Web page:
I must go and make some more cakes, & some famous cheese biscuits he likes to send down tomorrow, one of the dogs ate all the ones I made yesterday, I was sick.

I daren’t think of the packing I shall have to do, because I’ll bring home lots of Ted’s boxes & things & we have collected such a lot of odds & ends somehow. They give you such short notice with these troopers too, but this one will be different I expect & it is just for the families & no one else, they won’t send us either till it’s quite safe from these dreadfull mines.

I suppose you’ve no news of Paul. No mail to answer, we expect one on Sunday. I am longing to hear again, I do so hate the mail going wrong. I shall be able to tell you more re my passage in the next mail or two. I must try and write to the girls tomorrow. Heaps of love

Your loving daughter

Ben

There’s no news from here, we do nothing these days there being nothing to do, & the rain still persists.

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24 August 1914 – Richard to Gertrude

August 24th.

My dear Mother.

Very many thanks for your letter. Even in yours (July 31) you did not say much about the war, and of course no one out here really knows what people at home think or do nowadays.

We don’t know what regiments have gone on that Expeditionary force & of course there must be tons of people we know.

We get absolutely no news here nowadays, every bit of news is always about Germany’s losses and we cannot imagine that they are always getting beaten. Ben will be coming down to me shortly. She will tell you she is just staying up there a bit longer. Ted does seem glad to have had her with him, & so nice he says for someone of the family to see him off. I suppose he is frightfully pleased at going & Paul too at the idea of getting some fighting, so, far from being sorry they are both enveigled (sic) I am rather pleased.

Those people have at last sent that cup then, I am glad you think it a nice one. I hope Ben’s fur will not cost too much to make up.

You seem to have had a nice motor drive in the Holdens’ car. Fancy pickling 425 walnuts, whatever can you do with them all, I think you had better give them to Kitchener for the troops! I love ’em with cold beef or mutton but you never get such luxuries out here except in the cold weather, you see meat goes bad so soon.

I suppose I shall have to go & meet Ben somewhere, but whether we shall go to Shillong as arranged I don’t know. “Nous verrons”.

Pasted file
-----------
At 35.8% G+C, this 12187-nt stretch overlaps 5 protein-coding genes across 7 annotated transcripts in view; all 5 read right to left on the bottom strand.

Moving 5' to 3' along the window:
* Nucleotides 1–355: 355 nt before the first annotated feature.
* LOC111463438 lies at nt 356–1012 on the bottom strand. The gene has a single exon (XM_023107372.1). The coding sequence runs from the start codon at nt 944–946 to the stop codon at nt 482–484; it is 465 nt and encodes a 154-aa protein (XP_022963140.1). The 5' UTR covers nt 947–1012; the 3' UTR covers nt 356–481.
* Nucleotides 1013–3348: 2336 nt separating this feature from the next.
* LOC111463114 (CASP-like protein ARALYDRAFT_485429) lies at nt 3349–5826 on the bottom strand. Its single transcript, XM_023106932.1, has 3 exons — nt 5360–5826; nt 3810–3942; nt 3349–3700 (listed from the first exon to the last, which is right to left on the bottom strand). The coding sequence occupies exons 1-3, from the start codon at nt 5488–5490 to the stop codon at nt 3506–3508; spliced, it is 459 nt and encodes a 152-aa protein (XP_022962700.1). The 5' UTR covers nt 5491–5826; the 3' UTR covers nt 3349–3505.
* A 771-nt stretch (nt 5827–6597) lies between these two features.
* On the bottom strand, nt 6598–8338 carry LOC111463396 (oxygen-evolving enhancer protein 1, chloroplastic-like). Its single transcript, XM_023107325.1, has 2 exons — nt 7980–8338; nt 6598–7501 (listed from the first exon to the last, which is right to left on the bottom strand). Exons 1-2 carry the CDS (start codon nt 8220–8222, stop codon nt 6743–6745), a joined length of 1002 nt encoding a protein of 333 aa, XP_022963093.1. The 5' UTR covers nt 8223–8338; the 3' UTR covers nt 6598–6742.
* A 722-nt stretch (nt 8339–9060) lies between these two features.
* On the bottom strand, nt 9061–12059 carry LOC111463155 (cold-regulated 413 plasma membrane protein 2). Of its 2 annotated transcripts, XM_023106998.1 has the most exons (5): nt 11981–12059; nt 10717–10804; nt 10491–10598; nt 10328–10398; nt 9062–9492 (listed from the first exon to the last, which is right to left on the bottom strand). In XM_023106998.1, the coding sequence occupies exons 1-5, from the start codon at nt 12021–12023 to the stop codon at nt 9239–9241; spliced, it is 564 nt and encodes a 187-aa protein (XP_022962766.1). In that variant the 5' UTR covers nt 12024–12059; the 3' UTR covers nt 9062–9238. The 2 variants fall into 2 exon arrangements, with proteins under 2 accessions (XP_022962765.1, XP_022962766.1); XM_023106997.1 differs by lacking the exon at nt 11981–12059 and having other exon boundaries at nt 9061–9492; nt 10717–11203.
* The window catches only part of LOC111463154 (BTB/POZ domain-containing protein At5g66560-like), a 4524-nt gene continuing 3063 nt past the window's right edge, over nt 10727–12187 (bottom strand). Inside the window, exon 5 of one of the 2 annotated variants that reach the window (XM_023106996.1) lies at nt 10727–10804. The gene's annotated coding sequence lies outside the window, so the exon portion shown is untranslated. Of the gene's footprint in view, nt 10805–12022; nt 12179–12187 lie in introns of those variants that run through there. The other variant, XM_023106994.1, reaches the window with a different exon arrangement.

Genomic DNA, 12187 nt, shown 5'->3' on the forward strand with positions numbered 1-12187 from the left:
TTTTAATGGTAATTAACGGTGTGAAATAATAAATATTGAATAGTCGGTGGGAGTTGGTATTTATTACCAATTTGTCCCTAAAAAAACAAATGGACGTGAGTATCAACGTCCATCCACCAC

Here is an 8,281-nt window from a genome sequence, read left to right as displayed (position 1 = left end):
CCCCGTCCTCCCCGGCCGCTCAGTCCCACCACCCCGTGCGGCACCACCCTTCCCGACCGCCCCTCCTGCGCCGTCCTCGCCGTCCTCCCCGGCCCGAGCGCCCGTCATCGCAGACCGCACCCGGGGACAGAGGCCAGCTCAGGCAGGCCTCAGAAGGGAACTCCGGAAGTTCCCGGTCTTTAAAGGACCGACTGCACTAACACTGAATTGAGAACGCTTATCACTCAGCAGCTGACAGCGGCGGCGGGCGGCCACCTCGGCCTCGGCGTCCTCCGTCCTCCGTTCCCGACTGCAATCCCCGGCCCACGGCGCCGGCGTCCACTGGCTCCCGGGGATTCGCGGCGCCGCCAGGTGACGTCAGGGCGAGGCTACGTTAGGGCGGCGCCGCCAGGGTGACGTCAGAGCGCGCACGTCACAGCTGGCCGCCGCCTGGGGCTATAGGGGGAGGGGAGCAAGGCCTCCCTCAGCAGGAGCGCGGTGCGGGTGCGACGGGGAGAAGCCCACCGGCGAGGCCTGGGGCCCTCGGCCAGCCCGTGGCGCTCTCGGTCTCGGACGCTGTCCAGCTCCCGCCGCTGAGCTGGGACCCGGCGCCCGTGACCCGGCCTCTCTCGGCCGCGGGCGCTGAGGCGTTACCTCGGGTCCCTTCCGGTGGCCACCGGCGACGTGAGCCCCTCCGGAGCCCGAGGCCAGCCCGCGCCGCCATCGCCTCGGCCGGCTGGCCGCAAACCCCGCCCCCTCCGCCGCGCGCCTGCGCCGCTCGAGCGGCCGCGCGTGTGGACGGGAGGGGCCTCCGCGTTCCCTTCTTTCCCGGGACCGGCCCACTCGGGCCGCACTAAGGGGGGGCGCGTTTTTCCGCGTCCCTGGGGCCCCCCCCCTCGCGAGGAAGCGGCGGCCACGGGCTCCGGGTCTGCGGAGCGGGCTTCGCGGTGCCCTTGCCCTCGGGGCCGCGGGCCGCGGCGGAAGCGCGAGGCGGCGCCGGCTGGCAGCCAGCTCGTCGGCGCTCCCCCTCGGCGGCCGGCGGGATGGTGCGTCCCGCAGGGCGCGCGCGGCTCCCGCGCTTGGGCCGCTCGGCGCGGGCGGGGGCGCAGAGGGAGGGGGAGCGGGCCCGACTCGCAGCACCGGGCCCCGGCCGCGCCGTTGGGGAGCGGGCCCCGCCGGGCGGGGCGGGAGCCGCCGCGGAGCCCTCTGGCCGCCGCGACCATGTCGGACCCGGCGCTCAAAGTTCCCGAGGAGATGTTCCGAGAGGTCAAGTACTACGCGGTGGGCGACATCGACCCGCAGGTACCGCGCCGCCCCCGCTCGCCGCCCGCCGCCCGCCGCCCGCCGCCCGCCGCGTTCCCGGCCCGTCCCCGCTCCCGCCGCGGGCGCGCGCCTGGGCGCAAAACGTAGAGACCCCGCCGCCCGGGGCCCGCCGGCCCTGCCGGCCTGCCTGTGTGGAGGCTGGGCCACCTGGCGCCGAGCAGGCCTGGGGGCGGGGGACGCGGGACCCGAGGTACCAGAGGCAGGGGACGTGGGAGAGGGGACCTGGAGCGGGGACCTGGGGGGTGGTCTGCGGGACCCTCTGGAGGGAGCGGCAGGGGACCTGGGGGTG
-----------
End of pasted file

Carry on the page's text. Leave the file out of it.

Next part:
People here imagine there may be all sorts of excitements amongst the natives & so on, but it’s only the light headed fools & I don’t suppose there is a quieter place in the face of the earth at the present moment.

Must stop. Best love to all

Your loving son

Richard

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23 August 1914 – Paul to Gertrude

Aug. 23rd

Dear Mother.

Am so sorry I forgot to wish you many happy returns in my last letter – but I do so now.

I am still alive and we have had no excitements for ages out here – The French Fleet seem to be doing all the work – fighting – but we are really doing very strenuous work too -only we have’nt seen our enemy for some time. And No news from home – what is happening there? we get no mails – we are rather expecting one tomorrow from Malta.

As far as I can make out the entire of Europe will be at war soon except Spain & Portugal.

I do hope you are all well – This is a chance letter that I hope will reach you- It being sent by one of our colliers,

heaps of love to you all.
Your ever loving son
Paul

 

19 August 1914 – Benedicta to Gertrude

Lansdowne U.P.

Aug 19th your Birthday

Dear Mother. Thank you ever so much for your letter, I must try and get a letter off to you today, & will you please tell Dreda & Jane that I may not be able to catch the mail this week but they shall hear next; I’ve so little time for writing, there are such heaps of things to do and see to.

Here is all bussell & fuss as the two regiments leave tomorrow & the 2/39th on Friday; they’ve been all ready for some days & very anxious to get off. Alix & I have been awfully busy making & mending, but the little they are allowed to take is awfull I consider, only 60lbs personal kit & the lord knows when they’ll get back.